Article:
Creating Jobs for Youth in Mali

Young people in Mali face employment challenges. Fewer jobs are created in the economy than are needed to keep pace with the growing population. In addition, there is a mismatch between skills acquired through education and the needs of the markets. All of this leads to high levels of unemployment. Yet, there is a demand for skilled people in key labour intensive economic sectors, like horticulture and waste management.

Creating Jobs for Youth in Mali

Mali’s population is young. It is estimated that around 60% is under 25 years old. Each year around 300,000 young people are entering the labor market. However, the formal sector employs only 5% of the labor force. The informal sector offers the greatest  number of jobs, however, they are often precarious and low paid. The political crisis that hit Mali in 2012 worsened the situation, after which the number of young Malians trying to search for better lives in Europe increased dramatically.

Creating opportunities for youth employment

In order to address youth unemployment, ICCO and its partners are working on creating opportunities for youth employment. We do that in the project ‘Youth employment create opportunities at home in Mali’  in which we develop value chains in among other the horticulture and waste management sectors. The project aims to train 8,620 young people, including 2,586 women and 1,293 returnees.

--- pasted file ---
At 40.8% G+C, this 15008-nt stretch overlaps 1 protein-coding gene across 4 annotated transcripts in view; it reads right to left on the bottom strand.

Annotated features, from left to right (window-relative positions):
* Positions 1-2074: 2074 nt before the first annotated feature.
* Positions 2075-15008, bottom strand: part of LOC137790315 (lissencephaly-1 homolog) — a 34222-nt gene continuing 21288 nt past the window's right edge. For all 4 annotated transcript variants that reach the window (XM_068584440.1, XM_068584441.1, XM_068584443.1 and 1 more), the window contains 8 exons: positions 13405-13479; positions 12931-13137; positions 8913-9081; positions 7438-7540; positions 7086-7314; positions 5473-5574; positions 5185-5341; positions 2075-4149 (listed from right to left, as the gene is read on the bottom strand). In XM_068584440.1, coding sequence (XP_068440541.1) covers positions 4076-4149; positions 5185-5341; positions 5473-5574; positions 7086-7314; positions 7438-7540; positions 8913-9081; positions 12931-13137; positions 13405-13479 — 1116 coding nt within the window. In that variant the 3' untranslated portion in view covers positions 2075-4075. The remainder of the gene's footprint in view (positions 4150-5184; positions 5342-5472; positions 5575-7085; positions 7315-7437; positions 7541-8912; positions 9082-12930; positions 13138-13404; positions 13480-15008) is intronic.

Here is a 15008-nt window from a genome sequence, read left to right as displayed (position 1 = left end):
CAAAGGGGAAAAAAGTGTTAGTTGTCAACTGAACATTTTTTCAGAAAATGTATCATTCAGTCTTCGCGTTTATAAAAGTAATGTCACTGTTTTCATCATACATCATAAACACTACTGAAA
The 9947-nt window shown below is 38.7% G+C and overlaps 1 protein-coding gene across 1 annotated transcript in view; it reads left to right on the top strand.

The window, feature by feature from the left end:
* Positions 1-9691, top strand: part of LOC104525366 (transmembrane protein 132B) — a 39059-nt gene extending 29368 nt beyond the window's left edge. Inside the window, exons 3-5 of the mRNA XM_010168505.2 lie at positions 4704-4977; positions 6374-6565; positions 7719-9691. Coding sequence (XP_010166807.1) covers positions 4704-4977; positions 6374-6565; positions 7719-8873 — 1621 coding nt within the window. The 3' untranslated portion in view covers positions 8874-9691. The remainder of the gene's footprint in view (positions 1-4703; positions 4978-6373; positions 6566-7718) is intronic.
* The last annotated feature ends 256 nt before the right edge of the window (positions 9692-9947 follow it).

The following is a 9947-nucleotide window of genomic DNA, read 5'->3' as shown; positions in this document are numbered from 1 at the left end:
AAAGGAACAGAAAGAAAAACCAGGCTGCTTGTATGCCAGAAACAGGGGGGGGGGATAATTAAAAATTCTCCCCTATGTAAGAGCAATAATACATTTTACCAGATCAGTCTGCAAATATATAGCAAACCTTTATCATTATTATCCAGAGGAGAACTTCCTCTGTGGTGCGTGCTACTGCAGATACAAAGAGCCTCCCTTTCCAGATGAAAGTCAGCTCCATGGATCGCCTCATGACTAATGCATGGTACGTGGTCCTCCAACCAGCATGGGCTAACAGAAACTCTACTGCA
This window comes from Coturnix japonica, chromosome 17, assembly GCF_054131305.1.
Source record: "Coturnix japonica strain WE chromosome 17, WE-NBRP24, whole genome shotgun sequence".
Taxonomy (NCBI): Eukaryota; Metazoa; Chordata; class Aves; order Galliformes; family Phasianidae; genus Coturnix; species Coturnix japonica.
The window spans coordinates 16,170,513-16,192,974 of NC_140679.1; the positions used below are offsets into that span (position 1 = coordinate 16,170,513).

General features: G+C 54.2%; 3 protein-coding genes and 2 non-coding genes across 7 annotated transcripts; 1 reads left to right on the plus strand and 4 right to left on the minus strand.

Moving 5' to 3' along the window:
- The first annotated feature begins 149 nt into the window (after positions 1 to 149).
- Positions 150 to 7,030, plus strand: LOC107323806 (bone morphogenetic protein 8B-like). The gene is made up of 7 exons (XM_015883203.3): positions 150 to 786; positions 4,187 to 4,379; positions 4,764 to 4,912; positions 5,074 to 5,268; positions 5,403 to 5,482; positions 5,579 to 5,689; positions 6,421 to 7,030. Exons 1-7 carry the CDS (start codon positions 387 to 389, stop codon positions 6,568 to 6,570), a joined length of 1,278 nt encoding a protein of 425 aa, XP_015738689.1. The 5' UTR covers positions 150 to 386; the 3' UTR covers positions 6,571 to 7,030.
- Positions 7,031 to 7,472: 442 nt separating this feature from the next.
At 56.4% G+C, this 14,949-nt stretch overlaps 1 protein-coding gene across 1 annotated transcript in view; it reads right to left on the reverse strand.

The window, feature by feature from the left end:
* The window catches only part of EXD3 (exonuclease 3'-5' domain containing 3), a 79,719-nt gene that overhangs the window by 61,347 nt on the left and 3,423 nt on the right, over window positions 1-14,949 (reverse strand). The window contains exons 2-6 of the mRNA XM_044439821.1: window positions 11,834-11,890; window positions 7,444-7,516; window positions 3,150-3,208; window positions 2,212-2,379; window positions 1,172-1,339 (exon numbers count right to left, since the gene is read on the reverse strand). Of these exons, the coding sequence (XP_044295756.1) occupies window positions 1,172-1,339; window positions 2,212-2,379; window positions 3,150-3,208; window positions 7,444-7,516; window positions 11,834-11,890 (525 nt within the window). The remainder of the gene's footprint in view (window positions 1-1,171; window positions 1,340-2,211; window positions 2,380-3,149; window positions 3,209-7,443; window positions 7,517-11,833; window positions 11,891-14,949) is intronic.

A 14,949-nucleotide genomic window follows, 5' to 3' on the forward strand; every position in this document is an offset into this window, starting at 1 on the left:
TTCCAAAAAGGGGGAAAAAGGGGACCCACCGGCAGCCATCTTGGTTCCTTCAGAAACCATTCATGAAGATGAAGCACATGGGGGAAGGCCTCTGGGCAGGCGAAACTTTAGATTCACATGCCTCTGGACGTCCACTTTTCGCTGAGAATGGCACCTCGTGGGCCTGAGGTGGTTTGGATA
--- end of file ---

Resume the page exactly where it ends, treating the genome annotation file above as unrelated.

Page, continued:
Selecting candidates

The first year of implementation, APEJ, the Malian governmental agency in charge of youth employment and a partner of the project, was solely responsible for the entire selection process. In January 2018, the agency launched a call for applicants which was broadcasted on TV, radio, social media and worship places. The applications were registered at all the administrative levels (communes, cercles and villages) then centralised and examined by a central selection committee.